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Thread: grammatical notes from 1500-1780

  1. Default grammatical notes from 1500-1780

    This thread will handle from the Reformation period until the incredible Eugenius Bulgaris exposition.

    We will see that there was a real awareness of the grammatical problem.

  2. Default Erasmus and the tortuted grammarians


    It will torture the grammarians that the Spirit, water and blood are described by the phrases "there are three" and "these are one/' especially since the words "Spirit," "water" and "blood" are grammatically neuter in Greek. Indeed, the Apostle pays more regard to the sense than to the words, and for three witnesses, as if they were three people, he substitutes three things: Spirit, water and blood. You use the same construction if you say: "The building is a witness to the kind of builder you are."
    Clearly, the analogy is a stretch, the example is nothing like the three witnesses verse, lacking the direct element of the participle that connects to neuter nouns.

    It is fascinating that Erasmus was willing to acknowledge that the grammatical problem cuts deep. The fact that this only shows up once in his writings, indicates that he wanted to keep it from view, as it undercut his personal preference against inclusion of the heavenly witnesses verse.

    American Church Review
    Nathaniel Ellsworth Cornwall

    And here, now, it seems worth while to refer to some remarks of Erasmus, on the grammar of I. John, v. 8. When he had concluded to "replace" verse seven, because the manuscripts, both Greek and Latin, varied, and he thought it not perilous to embrace either reading, he said that the peculiar use of genders in verse eight would still make grammarians squirm,—"torquebit grammaticos " (Crit. Annot. viii. 274), and added, that "the Apostle had respect rather to the sense than the words." Now the last of these remarks would have been very rash for such a scholar, while he rejected the seventh verse, and thus left the grammar of the passage lax beyond all precedent. And both of them were over-nice and needless, after he had "replaced" that verse, which gives the passage a fair form of grammar. But they serve to show that Erasmus, in all his investigations, was scrupulous to a fault, in setting the external evidence of manuscripts above the internal evidence of grammatical structure, and that he had good reason tor his conclusion in favor of the disputed passage. They show, also, further, that an objection to the peculiar use of genders in the eighth verse, or an attempt to explain it, would not, at any time, prove or imply that the objector, or the answerer, was ignorant of the seventh verse.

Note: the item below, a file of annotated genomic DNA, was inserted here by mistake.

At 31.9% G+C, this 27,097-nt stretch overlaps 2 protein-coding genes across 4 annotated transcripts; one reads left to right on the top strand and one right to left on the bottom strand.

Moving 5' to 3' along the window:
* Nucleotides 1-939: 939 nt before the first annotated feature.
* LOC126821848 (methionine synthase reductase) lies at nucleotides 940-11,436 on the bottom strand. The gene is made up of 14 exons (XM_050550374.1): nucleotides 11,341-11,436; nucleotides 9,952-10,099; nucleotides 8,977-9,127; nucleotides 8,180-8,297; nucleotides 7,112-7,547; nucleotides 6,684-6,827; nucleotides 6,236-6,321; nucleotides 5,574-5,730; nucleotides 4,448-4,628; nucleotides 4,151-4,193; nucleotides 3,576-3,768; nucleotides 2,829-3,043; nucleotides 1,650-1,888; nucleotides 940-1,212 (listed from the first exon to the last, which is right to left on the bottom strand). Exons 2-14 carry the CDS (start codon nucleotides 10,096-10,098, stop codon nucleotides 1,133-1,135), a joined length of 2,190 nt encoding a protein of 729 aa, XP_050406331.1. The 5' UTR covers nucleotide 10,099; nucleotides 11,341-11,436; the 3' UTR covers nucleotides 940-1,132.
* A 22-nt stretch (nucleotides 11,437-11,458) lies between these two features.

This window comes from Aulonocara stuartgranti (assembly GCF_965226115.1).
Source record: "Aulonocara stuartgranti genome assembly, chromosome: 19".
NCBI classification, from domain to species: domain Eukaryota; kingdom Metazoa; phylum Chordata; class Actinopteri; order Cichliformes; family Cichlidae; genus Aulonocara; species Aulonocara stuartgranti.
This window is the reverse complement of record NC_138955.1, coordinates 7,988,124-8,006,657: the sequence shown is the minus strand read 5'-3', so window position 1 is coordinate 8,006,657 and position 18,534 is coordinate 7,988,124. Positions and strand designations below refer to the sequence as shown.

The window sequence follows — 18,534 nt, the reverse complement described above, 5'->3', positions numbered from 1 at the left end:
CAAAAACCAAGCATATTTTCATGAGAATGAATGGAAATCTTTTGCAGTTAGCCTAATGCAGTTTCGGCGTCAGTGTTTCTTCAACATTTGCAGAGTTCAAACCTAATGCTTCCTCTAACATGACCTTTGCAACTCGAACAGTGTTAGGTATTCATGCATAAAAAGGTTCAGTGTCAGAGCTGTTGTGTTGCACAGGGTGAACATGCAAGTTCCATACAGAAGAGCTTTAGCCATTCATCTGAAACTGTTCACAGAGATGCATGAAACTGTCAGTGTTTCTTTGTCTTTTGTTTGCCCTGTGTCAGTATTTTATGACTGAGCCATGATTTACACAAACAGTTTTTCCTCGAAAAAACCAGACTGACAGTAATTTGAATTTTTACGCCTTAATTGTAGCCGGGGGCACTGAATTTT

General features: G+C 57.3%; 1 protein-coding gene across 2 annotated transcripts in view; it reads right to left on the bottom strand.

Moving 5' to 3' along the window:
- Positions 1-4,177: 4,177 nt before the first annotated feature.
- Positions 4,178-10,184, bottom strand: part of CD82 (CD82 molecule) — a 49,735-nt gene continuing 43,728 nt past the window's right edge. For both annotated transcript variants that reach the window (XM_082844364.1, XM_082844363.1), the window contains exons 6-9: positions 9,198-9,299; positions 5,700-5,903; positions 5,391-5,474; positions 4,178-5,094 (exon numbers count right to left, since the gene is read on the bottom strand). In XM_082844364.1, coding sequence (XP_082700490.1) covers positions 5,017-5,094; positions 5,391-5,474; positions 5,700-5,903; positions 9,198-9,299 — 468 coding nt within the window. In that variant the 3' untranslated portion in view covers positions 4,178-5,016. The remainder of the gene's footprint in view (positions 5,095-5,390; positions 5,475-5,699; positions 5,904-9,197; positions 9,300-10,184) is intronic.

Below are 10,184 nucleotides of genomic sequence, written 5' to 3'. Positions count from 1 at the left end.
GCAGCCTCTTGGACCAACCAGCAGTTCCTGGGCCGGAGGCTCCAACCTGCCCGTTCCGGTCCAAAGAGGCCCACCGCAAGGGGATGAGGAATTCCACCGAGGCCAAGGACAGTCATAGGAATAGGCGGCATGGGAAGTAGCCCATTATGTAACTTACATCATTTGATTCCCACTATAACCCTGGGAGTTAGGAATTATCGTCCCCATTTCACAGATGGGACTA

Steven Avery
    Last edited by Steven Avery; 01-30-2018 at 12:42 AM.

  3. Default

    Thomas Naogeorgus (1508-1563) or (1511-1578)

    Miror etiam, quamobrem Ioannes tribus neutris masculina & postposuerit, & praeposuerit, irata Grammatica, nisi fortasis scriptura est deprauata
    Google translate, tweaked

    I wonder, too, why John three are neither male & , prefer angry grammar, except perhaps writing is distorted

    Better translation in process, text given in The Ghost of Arius, Dissertation, Grantley McDonald


    "I also wonder how John came to put masculine [words, scil. "tres...tres"] after and before neuter things, to the annoyance of Grammar, unless perhaps the writing is corrupt."

    I carelessly left tribus out of the translation entirely, and talking simply of "masculines" and neuters" is clearly closer in sense to what the Latin actually says.


    “why John put masculines both after and before three neuters” (or “the three neuters”). (We would say “both before and after”.) Preceding the three neuters (το πνευμα και το υδωρ και το αιμα) is τρεις εισιν οι μαρτυρουντες (masc.), following them is και οι τρεις … (also masc.).


    From the Ghost of Arius p. 149-150 , 1544, Commentary on the First Epistle of John - Kirchmeyer
    Last edited by Steven Avery; 02-15-2017 at 03:30 AM.

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